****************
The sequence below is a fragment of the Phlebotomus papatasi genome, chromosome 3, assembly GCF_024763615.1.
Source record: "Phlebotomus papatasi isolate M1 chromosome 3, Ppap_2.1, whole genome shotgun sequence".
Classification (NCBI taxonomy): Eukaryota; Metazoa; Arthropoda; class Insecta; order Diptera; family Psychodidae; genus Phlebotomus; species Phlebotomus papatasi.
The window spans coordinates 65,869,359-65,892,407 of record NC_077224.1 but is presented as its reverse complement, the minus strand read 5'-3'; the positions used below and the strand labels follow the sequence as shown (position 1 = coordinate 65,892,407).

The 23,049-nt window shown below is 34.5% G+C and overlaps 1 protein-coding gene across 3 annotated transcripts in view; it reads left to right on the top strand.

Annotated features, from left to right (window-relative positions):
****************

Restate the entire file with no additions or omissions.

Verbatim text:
The sequence below is a fragment of the Phlebotomus papatasi genome, chromosome 3, assembly GCF_024763615.1.
Source record: "Phlebotomus papatasi isolate M1 chromosome 3, Ppap_2.1, whole genome shotgun sequence".
Classification (NCBI taxonomy): Eukaryota; Metazoa; Arthropoda; class Insecta; order Diptera; family Psychodidae; genus Phlebotomus; species Phlebotomus papatasi.
The window spans coordinates 65,869,359-65,892,407 of record NC_077224.1 but is presented as its reverse complement, the minus strand read 5'-3'; the positions used below and the strand labels follow the sequence as shown (position 1 = coordinate 65,892,407).

The 23,049-nt window shown below is 34.5% G+C and overlaps 1 protein-coding gene across 3 annotated transcripts in view; it reads left to right on the top strand.

Annotated features, from left to right (window-relative positions):